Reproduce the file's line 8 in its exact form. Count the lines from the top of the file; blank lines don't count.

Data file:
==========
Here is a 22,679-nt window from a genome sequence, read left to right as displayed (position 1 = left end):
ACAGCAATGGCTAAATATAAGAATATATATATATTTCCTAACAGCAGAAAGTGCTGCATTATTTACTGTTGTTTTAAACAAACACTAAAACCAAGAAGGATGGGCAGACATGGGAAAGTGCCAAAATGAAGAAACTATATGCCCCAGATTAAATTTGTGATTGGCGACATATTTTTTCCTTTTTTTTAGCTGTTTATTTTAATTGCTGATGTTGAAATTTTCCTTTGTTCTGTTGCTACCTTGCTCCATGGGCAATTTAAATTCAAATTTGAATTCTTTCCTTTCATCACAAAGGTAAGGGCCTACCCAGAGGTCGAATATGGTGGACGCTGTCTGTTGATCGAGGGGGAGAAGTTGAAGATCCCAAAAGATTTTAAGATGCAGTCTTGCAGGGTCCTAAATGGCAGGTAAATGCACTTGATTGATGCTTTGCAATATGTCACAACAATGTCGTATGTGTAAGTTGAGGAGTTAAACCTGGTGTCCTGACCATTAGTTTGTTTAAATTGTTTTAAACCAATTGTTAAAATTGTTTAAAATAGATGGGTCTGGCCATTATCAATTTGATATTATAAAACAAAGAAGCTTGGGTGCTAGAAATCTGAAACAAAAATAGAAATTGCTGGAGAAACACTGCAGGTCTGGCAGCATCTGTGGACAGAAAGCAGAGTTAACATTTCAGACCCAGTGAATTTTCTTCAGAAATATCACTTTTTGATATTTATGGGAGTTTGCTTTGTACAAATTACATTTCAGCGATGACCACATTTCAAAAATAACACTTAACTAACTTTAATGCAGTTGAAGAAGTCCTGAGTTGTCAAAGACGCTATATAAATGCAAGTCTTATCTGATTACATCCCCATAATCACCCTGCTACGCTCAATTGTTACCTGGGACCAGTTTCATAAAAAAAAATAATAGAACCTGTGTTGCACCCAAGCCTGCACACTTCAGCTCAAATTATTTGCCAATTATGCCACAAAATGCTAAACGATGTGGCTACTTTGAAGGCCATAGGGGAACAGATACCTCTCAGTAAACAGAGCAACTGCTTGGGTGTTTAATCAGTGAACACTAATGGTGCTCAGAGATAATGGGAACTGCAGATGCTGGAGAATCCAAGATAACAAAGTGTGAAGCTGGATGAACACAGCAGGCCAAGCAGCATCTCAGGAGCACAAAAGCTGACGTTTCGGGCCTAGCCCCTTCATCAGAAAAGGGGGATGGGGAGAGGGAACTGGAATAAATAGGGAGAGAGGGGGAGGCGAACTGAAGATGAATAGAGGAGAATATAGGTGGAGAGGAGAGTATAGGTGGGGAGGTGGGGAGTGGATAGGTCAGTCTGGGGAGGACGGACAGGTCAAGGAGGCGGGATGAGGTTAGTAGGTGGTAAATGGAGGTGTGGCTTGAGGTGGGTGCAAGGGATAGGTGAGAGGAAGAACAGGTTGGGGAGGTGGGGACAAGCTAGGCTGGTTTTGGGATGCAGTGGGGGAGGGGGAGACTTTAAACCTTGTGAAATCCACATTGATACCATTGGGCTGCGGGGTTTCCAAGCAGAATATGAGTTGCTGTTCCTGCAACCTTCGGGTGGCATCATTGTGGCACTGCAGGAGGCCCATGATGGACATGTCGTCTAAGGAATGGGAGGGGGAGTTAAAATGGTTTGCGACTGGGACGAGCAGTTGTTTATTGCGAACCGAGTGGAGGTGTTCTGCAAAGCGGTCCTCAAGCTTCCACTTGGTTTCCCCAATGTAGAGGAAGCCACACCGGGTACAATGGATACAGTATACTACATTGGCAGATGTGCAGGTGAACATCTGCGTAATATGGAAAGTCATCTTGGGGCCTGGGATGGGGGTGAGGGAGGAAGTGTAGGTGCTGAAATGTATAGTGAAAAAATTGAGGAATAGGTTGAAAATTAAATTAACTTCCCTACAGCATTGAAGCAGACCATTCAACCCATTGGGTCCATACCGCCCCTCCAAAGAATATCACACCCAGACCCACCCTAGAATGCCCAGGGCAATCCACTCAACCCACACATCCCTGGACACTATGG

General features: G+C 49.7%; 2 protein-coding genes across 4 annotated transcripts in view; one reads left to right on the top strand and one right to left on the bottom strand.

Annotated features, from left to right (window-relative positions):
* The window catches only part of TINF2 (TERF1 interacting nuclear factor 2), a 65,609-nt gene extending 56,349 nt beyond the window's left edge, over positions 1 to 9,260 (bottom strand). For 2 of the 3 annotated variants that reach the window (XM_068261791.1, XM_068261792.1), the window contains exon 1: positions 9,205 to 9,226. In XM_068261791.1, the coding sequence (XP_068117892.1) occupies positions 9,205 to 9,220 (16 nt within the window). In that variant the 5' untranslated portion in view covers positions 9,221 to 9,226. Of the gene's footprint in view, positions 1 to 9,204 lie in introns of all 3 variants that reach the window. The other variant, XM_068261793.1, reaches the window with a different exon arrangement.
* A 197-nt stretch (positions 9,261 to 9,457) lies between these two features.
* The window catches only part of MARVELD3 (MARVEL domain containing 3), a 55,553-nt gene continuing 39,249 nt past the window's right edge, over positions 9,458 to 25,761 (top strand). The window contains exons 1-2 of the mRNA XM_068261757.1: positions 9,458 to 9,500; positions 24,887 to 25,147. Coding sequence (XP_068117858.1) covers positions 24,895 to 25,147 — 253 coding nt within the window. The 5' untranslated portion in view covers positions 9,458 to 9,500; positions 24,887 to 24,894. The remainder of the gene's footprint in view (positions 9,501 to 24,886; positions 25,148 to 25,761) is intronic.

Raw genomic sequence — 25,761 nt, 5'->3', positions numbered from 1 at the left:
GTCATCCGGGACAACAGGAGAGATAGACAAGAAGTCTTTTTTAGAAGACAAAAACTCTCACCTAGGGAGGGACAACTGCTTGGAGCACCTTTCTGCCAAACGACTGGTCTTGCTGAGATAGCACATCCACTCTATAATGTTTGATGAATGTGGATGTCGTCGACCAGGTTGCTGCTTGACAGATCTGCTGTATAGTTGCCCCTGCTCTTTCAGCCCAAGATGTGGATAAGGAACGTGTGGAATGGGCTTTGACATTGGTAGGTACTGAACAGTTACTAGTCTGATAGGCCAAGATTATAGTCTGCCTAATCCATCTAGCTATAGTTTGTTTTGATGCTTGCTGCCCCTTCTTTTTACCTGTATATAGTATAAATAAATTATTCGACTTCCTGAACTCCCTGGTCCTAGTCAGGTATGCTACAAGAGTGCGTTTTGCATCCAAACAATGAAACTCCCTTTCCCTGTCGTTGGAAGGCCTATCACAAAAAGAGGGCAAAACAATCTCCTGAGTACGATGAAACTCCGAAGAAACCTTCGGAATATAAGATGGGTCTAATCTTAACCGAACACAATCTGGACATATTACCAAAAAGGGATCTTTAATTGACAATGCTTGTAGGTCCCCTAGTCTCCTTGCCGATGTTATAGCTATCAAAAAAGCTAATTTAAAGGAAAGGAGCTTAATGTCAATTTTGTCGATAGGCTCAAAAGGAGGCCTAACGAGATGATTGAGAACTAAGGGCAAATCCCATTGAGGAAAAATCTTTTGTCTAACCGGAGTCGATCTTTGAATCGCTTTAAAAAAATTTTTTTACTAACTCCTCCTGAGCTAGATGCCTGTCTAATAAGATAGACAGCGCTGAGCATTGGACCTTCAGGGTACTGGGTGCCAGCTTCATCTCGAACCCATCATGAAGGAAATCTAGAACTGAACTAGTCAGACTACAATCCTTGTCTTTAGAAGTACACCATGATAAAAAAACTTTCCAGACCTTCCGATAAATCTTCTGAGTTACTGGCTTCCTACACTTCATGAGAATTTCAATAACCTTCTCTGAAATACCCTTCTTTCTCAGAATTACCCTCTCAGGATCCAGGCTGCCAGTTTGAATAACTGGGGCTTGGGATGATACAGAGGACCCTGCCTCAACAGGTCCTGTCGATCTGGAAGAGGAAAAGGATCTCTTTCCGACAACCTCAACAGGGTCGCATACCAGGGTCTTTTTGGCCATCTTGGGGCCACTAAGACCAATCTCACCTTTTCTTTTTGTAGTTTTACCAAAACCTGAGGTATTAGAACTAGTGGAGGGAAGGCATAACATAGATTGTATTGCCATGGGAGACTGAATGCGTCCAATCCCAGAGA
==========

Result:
Raw genomic sequence — 25,761 nt, 5'->3', positions numbered from 1 at the left: